Xi once introduced Liu to a U.S. dignitary, saying, "He (Liu) is very important to me." Xi's remarks were unusual as they revealed how close he was to Liu.
In fact, Liu has been in charge of the Chinese economy since the Xi regime's inauguration in 2012. Liu assumed the post of vice premier in charge of economic affairs a year ago, solidifying his reputation as China's economic czar.
Liu was also promoted to the Communist Party's 25-member Politburo in October 2017, joining the Central Committee leadership.
Liu never grandstands. But he once appeared to be gaining political ground quickly and overtaking even Premier Li, who is supposed to preside over economic policy.
Liu, Xi's favorite retainer, is facing difficult negotiations with the U.S. while needing to watch his back at home. Liu cannot make concessions to the U.S. easily without drawing a strong backlash in China.
What is happening to crucial U.S.-China negotiations and the setting-up of a next summit between the two countries?
There was an interesting scene symbolizing the current situation during a cabinet minister's press conference on the sidelines of the annual session of the National People's Congress.
A foreign journalist asked the cabinet minister in English whether the next U.S.-China summit would take place at U.S. President Donald Trump's Mar-a-Lago estate in Florida as early as the end of March.
At press conferences in China, excellent simultaneous interpreters from the Chinese side normally translate English questions into Chinese first. But an interpreter at the press conference tactfully changed the question.
The question as translated into Chinese went like this: "Is an agreement possible late this month?" It stunned foreign journalists who were there. There was no reference at all to a possible U.S.-China summit at Mar-a-Lago, the key part of the original English question.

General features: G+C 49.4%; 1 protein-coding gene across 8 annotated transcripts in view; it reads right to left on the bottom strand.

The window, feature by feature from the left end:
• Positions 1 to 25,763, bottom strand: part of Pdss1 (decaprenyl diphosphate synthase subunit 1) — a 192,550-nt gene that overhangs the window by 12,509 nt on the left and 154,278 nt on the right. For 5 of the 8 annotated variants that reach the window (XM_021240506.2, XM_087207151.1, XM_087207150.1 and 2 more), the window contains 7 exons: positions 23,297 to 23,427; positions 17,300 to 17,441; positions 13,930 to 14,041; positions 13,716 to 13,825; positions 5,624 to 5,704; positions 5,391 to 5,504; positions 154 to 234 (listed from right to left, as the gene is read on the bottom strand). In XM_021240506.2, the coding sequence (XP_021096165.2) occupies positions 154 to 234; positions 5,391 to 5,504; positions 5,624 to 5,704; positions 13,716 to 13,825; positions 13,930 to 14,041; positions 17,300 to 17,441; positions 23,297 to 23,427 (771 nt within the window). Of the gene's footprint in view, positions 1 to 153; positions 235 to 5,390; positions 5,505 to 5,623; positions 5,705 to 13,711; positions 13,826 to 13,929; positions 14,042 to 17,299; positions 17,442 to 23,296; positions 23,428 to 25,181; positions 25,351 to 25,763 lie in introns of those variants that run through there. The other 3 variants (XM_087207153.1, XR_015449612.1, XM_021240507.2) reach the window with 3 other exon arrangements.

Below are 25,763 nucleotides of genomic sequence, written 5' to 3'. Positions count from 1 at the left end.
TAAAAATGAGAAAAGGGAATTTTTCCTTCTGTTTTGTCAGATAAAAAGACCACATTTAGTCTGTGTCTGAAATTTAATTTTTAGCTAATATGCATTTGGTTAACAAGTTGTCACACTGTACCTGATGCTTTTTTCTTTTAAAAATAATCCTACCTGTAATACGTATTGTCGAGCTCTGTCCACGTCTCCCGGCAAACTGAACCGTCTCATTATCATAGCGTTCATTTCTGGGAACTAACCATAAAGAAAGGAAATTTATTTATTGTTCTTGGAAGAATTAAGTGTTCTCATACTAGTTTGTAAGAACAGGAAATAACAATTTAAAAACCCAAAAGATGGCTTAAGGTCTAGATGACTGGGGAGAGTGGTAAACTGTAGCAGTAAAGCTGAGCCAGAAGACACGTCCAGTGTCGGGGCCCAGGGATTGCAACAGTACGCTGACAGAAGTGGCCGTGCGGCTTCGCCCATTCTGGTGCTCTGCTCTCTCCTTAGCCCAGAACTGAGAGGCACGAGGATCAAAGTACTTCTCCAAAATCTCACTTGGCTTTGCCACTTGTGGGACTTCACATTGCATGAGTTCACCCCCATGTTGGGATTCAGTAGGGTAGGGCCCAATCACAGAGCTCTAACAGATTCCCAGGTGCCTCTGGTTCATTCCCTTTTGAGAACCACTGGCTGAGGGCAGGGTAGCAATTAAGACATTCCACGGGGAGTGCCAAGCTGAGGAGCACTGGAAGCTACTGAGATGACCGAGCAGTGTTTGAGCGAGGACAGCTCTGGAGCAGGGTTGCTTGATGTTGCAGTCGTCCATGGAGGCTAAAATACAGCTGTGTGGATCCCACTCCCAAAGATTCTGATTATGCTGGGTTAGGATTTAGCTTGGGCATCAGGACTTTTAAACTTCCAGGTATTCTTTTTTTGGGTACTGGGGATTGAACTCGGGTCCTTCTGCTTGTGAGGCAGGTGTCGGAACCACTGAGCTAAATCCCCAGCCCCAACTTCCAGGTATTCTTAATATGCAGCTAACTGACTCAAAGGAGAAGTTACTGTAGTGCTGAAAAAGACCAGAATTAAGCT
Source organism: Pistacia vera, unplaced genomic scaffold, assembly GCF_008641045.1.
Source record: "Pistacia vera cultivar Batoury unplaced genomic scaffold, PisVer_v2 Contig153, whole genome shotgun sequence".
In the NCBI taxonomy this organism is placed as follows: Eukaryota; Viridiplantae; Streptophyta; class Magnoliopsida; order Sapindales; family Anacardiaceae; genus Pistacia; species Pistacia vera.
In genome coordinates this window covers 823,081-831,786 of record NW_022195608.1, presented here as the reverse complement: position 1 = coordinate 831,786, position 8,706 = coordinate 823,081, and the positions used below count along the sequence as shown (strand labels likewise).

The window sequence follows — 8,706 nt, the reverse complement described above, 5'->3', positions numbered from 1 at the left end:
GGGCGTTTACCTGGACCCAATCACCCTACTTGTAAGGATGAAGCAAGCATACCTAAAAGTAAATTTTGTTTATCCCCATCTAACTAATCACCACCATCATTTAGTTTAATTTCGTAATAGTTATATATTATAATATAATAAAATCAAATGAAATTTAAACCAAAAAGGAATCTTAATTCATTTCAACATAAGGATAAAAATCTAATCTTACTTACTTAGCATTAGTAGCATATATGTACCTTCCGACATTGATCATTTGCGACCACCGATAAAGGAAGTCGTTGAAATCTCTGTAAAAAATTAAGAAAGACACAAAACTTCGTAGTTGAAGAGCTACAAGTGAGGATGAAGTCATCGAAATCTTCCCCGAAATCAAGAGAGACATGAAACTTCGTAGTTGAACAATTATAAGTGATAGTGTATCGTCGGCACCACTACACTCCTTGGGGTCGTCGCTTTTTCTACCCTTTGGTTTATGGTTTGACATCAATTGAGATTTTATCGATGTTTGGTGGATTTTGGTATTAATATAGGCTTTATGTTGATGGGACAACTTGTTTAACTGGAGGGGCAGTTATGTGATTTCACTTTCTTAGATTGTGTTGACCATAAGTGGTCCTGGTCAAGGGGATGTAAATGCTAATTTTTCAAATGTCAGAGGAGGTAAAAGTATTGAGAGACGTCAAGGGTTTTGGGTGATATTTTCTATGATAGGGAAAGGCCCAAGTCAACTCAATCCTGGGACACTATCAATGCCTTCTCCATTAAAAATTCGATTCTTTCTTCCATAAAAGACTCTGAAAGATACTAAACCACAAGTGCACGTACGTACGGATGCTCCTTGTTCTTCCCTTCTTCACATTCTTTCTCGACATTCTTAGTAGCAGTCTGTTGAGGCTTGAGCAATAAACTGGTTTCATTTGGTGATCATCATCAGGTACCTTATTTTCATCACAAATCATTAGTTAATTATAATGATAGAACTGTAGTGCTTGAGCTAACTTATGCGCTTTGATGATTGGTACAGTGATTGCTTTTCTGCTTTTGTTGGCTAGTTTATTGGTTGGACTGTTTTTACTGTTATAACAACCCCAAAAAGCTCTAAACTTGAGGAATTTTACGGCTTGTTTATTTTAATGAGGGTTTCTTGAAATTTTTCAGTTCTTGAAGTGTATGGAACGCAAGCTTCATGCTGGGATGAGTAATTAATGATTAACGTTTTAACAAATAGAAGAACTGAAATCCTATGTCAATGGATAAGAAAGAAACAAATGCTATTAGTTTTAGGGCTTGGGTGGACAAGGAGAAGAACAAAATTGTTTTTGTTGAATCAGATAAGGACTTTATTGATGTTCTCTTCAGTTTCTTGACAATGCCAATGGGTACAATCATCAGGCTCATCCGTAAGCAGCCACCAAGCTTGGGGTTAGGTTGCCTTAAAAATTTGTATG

Why did this happen?
Remarks translated into Chinese by simultaneous interpreters quickly circulate across the country through the official website of the National People's Congress and Chinese media outlets.
The interpreter in question deliberately did not translate fully the original question to avoid giving the impression to the Chinese that Xi's plan to visit Mar-a-Lago at the end of March has already been fixed.
In fact, Xi's plan to visit Mar-a-Lago has not been officially reported at all within China because of strict media controls. The interpreter in question translated the original English question into Chinese, while deliberately deleting its essential part, as instructed beforehand.
This shows that the U.S.-China negotiations have not yet made enough progress for the Beijing authorities to allow a possible deal between Xi and Trump to be reported within China.
All the signals suggest that the U.S. is being very demanding in its negotiations with China. A final round of talks and a bilateral summit to close a deal could be delayed. It also remains to be seen what impact Chinese tech giant Huawei Technologies' filing of a suit against the U.S. government will have on bilateral ties.
Katsuji Nakazawa is a Tokyo-based senior staff writer and editorial writer at Nikkei. He has spent seven years in China as a correspondent and later as China bureau chief. He is the 2014 recipient of the Vaughn-Ueda International Journalist prize for international reporting.